Date of Graduation

2014

Document Type

Dissertation

Degree Name

Doctor of Education (Ed.D.)

College/School

School of Education

Department/Program

Learning and Instruction

First Advisor

Patricia Busk

Second Advisor

Nicola McClung

Third Advisor

Judith Pace

Abstract

With the adoption of the Common Core State Standards, students must now become skilled at using different types of writing to help them critique text and process information. They also are required to write informational text. Informational-text writing is challenging for students with mild to moderate disabilities, including students with language-learning disabilities, who often struggle with aspects of language necessary for learning to read and write. These students show striking challenges with productivity, grammatical and spelling accuracy, and sentence complexity, with differences in performance by genre (Koutsoftas & Gray, 2012; Scott & Windsor, 2000; Troia, Lin, Cohen, & Monroe, 2011). In order to help students meet the new writing standards, general-education teachers need to reconsider how they adapt writing instruction for students with language-learning disabilities in their classrooms.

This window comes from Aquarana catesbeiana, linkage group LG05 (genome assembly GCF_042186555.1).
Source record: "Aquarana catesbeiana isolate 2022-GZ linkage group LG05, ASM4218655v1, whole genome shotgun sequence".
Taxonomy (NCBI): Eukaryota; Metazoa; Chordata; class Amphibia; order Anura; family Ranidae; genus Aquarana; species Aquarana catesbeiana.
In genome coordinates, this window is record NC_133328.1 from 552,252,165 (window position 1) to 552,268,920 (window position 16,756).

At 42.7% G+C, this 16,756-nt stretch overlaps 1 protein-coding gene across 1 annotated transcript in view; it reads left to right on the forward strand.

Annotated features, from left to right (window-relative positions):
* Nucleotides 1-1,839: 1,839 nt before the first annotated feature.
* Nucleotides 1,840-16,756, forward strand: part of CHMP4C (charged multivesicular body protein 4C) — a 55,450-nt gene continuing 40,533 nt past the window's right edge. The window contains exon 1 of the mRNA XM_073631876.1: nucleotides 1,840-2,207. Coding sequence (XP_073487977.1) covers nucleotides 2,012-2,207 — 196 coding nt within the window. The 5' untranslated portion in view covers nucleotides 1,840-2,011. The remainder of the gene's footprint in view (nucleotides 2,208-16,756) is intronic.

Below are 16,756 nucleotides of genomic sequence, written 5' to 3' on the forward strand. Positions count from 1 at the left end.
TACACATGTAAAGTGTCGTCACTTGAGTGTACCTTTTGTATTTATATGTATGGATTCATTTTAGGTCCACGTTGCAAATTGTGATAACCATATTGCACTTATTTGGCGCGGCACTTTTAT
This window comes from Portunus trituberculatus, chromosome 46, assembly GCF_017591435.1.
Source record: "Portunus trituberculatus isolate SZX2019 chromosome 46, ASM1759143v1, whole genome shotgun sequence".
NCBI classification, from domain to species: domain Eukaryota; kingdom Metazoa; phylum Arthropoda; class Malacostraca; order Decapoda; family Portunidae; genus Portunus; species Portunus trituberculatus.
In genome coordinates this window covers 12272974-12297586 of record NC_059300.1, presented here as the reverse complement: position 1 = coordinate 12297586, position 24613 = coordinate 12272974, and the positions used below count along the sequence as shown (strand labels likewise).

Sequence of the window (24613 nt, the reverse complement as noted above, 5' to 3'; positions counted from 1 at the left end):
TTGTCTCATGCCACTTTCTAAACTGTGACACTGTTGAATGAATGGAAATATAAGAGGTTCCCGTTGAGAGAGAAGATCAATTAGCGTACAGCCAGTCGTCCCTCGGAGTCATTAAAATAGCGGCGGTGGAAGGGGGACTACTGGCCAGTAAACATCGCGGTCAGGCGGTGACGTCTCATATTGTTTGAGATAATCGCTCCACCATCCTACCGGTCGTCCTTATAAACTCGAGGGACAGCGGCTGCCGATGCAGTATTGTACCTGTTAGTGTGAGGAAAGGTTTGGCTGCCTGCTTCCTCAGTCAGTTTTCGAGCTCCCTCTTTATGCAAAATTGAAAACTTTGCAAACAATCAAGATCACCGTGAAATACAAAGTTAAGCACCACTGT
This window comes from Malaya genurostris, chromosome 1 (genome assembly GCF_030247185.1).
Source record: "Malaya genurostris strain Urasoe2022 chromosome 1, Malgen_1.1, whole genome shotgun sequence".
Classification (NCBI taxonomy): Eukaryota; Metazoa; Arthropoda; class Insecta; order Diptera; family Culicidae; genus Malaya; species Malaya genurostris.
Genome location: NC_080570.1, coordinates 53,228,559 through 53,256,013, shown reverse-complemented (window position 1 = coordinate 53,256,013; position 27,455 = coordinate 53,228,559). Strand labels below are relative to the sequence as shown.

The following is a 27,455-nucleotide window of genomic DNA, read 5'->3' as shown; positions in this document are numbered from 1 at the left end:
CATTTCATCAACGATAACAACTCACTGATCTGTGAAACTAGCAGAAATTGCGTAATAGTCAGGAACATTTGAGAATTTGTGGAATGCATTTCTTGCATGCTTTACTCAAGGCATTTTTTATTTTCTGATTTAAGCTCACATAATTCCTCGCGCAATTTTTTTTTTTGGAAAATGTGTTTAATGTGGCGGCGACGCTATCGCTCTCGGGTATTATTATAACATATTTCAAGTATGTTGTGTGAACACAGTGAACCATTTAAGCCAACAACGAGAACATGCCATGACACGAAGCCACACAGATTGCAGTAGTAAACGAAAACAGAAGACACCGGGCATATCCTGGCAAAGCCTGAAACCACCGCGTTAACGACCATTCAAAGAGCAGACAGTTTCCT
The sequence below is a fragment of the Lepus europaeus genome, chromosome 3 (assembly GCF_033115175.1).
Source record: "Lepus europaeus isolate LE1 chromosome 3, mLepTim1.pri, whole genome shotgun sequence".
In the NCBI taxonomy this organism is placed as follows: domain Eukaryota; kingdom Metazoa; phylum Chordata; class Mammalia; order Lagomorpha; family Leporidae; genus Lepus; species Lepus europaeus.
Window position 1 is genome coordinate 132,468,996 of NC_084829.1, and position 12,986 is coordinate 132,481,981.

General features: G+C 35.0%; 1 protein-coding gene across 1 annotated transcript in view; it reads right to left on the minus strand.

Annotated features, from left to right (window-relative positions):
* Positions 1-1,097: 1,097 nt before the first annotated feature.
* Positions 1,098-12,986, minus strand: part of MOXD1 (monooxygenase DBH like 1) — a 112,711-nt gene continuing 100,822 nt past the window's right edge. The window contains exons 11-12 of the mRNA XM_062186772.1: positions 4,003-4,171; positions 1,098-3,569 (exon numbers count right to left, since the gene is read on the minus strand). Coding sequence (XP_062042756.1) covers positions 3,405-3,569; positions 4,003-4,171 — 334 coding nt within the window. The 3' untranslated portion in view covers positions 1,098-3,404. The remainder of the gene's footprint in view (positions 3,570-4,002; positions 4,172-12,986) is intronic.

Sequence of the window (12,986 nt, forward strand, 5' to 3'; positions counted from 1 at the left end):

This qualitative study examined the process of change among three third-grade teachers who participated in an 8-week writing-adaptation innovation. The Concerns-Based Adoption Model (CBAM) (Hall & Hord, 1987; Hall, Wallace, & Dossett, 1973) served as the conceptual framework of the study and was used to examine the process of teacher change. The school's speech and language pathologist (SLP) served as the change facilitator to provide ongoing support and coaching to the three teachers throughout the innovation program. Data were collected through classroom observations, a questionnaire to measure the teachers' level of concerns, and interviews with the teachers and the SLP to understand the process of change and implementation of the innovation program through the CBAM coaching model. Results of this study suggest that with professional development, teachers are able to adapt informational-text writing instruction for students with mild to moderate disabilities. In addition, an instructional coach's effectiveness can be improved with extended training and background knowledge in the innovation.

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